Kinnaird Castle


KINNAIRD CASTLE was built in 1956 by Greenock Dockyard at Greenock with a tonnage of 7718grt, a length of 502ft 10ins, a beam of 65ft 10in and a service speed of 16 knots. She was launched on 17th January 1956 as the Clan Ross (3).

In 1961 she was transferred to Safmarine and renamed South African Scientist but in the following year reverted to Clan Line and renamed Kinnaird Castle for Union-Castle operations.

During 1969 registered ownership was transferred to King Line Ltd, without a change of name. In October 1975 she was sold to Dasonab Nav. S.A. of Panama and renamed Nazeer. She continued in service until 26th April 1978 when she arrived at Gadani Beach and broken up.

This picture must date from the time of her transfer from being South African Scientist to Kinnaird Castle in 1962

The hull has been painted in Union-Castle black but her upperworks remain in Safmarine colours.

She is flying the Red Ensign

From B&C Review August 1966

From B&C Review April 1967

From B&C Review February 1967

Cadet Ships

Vessel

Built

Years in Service

Tonnage



Kinnaird Castle



1956

ex- Clan Ross, ex- South African Scientist, renamed Kinnaird Castle,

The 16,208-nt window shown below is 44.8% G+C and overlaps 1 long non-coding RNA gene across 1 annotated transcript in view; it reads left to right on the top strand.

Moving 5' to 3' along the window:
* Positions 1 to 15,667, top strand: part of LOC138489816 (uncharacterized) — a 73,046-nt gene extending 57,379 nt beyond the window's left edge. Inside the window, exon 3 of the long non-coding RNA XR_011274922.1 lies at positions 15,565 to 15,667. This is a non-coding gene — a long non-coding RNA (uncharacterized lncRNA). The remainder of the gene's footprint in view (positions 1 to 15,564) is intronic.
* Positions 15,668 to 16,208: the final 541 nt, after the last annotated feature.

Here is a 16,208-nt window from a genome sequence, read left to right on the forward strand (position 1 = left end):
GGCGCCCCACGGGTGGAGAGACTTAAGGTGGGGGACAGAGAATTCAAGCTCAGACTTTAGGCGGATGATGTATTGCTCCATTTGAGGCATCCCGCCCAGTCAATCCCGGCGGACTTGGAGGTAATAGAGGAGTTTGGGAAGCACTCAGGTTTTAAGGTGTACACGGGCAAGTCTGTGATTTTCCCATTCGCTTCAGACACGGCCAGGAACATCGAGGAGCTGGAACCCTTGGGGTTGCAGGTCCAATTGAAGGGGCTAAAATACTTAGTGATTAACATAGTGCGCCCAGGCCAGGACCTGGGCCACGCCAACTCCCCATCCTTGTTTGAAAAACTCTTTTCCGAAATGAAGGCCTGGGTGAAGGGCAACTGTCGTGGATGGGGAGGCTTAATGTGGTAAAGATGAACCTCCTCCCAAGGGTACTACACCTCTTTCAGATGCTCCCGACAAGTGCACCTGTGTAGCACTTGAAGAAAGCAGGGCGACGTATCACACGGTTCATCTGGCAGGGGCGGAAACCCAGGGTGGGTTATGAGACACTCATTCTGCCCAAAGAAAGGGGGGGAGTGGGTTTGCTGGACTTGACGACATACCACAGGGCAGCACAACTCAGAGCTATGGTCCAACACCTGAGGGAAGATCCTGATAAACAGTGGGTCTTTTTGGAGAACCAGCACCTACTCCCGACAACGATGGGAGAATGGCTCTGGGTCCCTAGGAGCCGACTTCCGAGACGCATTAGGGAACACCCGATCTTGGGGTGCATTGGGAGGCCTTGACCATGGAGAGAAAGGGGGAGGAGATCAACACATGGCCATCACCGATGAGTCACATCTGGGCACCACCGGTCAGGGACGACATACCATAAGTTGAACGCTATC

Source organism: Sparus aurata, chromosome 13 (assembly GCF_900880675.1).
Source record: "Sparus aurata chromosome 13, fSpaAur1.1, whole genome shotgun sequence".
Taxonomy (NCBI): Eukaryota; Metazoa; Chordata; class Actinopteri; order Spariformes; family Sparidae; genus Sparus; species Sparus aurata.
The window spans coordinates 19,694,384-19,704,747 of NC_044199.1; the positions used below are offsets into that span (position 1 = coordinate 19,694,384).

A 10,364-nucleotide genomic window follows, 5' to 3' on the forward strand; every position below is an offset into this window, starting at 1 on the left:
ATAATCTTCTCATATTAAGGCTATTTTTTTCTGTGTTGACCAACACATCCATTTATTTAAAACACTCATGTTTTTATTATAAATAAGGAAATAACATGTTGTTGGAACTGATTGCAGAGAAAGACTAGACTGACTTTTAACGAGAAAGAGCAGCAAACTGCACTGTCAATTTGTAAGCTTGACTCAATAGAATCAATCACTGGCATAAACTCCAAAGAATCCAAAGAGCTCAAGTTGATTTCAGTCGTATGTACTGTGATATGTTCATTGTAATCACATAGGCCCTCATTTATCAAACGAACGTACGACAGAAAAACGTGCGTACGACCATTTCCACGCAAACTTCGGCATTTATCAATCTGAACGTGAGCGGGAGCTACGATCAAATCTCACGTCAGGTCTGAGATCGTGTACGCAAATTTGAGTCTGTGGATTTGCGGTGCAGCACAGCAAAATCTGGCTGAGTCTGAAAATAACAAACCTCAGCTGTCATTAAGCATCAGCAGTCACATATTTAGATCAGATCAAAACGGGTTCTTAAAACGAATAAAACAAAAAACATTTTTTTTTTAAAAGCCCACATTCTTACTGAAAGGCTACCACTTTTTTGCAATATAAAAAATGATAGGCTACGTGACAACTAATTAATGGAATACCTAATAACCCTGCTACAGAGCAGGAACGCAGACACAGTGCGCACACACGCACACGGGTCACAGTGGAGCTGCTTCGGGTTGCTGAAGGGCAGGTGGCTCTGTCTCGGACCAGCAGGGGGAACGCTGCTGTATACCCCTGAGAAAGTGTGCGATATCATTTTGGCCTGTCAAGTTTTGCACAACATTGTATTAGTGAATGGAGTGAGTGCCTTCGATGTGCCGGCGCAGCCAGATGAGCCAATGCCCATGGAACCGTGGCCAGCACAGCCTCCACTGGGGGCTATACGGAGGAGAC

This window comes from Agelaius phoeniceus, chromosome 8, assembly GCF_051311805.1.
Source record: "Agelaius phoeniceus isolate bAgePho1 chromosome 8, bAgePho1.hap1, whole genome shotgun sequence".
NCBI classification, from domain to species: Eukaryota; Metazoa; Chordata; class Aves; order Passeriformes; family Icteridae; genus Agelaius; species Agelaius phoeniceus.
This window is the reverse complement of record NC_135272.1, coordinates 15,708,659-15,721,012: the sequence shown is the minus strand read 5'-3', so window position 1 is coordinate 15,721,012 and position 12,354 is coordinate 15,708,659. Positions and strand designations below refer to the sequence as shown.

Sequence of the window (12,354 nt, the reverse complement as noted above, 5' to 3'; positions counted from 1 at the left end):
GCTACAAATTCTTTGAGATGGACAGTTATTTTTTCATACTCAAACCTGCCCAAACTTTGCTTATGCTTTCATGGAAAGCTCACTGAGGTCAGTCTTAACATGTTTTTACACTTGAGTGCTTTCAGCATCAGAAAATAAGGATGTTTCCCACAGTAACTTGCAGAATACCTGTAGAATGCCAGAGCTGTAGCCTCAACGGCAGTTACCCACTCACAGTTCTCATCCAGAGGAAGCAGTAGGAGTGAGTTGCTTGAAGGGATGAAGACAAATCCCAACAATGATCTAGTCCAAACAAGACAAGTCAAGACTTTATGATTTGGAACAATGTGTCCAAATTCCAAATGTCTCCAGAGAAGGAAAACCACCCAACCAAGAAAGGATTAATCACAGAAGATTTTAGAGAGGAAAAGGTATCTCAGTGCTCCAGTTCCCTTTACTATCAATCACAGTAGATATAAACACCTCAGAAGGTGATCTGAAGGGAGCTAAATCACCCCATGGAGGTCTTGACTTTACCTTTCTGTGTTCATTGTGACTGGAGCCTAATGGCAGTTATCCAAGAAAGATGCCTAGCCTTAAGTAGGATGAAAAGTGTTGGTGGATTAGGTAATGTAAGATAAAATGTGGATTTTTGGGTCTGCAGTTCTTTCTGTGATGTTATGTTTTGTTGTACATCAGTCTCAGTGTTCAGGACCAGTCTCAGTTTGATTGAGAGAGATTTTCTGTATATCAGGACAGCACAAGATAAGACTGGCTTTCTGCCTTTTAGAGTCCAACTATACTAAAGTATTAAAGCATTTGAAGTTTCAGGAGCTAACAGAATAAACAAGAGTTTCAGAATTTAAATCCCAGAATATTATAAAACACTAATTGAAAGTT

1962 reverted to Clan Line,

1969 transferred to King Line,

1975 sold to Panama, renamed Nazeer.



7718

From Clansman June 1975

The Kinnaird Castle became a cadet ship on the

8 June 1964.


Below is the formal programme carried out that day.

There were twelve cadets, 4 of us had already done one trip on various vessels, and the other 8 were all first trippers. Initially we were a bit miffed about being put on a cadet ship having already done a voyage. That soon changed as it was great fun especially in the evenings when all sorts of social activities could take place.

Obtaining beer was a bit of a problem as not everyone was over 18 and those that were had the amount rationed. However the engineers always came to the rescue with discrete payments being made.

We had a great crew with Zulus on deck and Durban Indians as stewards. The Zulus were fantastic and all the cadets learnt a lot while working with them. The bosun looked like a pirate as he only had had one eye and wore a black patch. His name, as far as I can remember, was Sandhu. ……. Mike Dowsett

Tom Hazelton, Phil Steer, Keith Bateman and Tim Cartwright.

Tim was a wild South African from Germiston.

On his second trip he went on leave and never came back.

In the foreground,

George McLaren, George Walters, Mick Tonkin and Tom Hazleton.

Mike Dowsett looking after the 10 dogs that were being taken to Cape Town.

It was a nice little earner and he got nearly 20 rand.

The only problem was that he had the bright idea of using the old nets that were used for deck games in the passenger ship days to make an enclosure so that all the dogs could be out at once.

This saved putting leads on them and walking them, as running around together gave them plenty of exercise.

However sex must have reared its ugly head as he found out later one of the pedigree breeds gave birth to a mongrel.

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